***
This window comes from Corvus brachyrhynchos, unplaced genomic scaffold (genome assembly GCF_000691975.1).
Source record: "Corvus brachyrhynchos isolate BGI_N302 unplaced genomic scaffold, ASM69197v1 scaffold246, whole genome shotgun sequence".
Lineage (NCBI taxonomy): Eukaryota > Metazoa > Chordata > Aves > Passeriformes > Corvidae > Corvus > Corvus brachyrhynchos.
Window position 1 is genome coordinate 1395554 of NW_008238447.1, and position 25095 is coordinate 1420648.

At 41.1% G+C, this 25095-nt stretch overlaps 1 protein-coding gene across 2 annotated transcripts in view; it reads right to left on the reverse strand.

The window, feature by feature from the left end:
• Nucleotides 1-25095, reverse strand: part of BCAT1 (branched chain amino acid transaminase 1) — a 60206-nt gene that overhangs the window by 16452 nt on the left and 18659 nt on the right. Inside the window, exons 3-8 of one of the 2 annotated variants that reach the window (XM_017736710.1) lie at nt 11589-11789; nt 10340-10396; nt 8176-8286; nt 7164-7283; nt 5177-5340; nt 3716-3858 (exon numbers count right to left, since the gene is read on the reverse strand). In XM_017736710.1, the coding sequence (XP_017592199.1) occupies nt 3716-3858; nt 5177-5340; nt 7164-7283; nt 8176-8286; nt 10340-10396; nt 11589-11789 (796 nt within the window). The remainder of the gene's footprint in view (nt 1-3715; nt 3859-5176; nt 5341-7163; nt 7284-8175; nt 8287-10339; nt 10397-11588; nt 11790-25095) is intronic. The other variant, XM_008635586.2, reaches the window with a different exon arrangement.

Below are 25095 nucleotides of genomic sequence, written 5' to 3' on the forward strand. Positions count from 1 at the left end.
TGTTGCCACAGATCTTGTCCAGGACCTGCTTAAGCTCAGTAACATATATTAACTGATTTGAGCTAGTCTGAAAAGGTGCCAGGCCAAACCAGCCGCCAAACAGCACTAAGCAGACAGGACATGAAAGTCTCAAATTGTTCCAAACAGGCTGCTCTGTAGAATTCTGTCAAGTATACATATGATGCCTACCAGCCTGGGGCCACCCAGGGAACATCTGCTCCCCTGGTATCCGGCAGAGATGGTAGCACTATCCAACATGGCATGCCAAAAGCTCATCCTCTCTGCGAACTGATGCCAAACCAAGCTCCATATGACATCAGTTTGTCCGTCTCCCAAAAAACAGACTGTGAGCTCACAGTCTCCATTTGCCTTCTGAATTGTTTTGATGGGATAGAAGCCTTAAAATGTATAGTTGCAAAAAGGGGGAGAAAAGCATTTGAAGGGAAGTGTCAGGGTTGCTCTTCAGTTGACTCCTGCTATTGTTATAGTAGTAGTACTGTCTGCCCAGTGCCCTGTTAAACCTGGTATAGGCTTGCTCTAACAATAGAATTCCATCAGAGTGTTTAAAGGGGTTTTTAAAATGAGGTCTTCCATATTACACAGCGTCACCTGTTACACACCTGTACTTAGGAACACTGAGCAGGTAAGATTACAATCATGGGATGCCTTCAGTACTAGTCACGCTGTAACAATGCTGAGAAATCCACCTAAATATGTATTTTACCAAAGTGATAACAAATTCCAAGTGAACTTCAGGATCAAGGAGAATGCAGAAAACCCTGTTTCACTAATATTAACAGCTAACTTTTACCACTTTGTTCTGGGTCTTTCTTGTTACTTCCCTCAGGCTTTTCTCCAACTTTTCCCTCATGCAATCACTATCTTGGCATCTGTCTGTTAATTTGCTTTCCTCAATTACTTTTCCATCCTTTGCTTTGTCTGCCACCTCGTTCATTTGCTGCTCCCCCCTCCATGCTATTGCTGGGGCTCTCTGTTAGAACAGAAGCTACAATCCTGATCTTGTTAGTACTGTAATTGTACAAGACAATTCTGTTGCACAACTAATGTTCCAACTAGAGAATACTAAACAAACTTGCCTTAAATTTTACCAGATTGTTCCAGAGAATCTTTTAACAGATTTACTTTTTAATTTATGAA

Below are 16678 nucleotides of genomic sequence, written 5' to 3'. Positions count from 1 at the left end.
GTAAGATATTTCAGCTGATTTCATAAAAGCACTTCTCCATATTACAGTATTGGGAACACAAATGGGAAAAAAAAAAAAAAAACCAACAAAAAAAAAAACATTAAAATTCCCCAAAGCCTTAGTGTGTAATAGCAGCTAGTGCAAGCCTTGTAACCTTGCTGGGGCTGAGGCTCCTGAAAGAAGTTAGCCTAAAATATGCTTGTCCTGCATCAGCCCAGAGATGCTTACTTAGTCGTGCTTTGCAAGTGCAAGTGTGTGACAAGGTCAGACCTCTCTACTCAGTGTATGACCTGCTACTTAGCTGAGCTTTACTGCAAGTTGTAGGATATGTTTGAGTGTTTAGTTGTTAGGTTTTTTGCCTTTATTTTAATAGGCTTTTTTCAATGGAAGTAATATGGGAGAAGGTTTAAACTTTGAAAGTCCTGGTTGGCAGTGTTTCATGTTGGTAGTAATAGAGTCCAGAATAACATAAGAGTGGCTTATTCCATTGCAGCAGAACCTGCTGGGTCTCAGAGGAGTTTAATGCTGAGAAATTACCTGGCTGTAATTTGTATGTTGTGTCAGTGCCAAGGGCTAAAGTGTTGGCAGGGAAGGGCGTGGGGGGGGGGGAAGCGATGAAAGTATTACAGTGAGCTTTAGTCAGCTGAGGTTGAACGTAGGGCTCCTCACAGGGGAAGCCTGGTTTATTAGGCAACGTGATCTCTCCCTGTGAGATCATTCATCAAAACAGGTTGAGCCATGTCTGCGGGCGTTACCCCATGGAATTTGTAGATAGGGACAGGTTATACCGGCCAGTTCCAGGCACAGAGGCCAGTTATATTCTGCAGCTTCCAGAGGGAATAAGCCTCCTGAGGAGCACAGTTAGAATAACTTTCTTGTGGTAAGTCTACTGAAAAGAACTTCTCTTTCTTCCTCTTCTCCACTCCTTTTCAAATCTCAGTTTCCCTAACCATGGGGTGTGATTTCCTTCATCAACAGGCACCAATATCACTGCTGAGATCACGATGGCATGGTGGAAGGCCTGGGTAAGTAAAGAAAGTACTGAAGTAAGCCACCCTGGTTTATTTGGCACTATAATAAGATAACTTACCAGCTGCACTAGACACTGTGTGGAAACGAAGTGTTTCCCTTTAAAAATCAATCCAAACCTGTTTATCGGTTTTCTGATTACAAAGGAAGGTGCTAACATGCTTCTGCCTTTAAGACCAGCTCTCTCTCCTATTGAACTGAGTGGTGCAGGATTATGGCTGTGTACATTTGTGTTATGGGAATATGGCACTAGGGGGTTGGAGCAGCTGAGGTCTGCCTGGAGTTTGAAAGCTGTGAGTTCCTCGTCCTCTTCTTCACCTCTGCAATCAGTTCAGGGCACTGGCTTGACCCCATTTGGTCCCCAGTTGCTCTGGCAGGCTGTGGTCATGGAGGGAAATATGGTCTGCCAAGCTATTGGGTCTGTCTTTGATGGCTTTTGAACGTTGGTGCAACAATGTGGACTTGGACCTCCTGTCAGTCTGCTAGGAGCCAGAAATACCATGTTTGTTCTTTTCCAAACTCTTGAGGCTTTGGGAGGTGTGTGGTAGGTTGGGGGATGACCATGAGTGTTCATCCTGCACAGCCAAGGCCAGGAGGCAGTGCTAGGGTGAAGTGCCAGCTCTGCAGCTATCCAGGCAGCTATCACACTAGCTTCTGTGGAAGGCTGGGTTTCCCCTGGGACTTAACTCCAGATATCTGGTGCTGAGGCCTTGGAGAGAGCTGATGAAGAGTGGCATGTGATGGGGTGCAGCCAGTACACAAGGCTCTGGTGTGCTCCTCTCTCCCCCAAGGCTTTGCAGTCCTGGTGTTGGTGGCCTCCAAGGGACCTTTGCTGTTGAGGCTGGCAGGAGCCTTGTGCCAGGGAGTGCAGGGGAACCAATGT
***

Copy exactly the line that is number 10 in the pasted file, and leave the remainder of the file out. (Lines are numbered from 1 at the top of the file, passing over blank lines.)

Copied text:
Below are 16678 nucleotides of genomic sequence, written 5' to 3'. Positions count from 1 at the left end.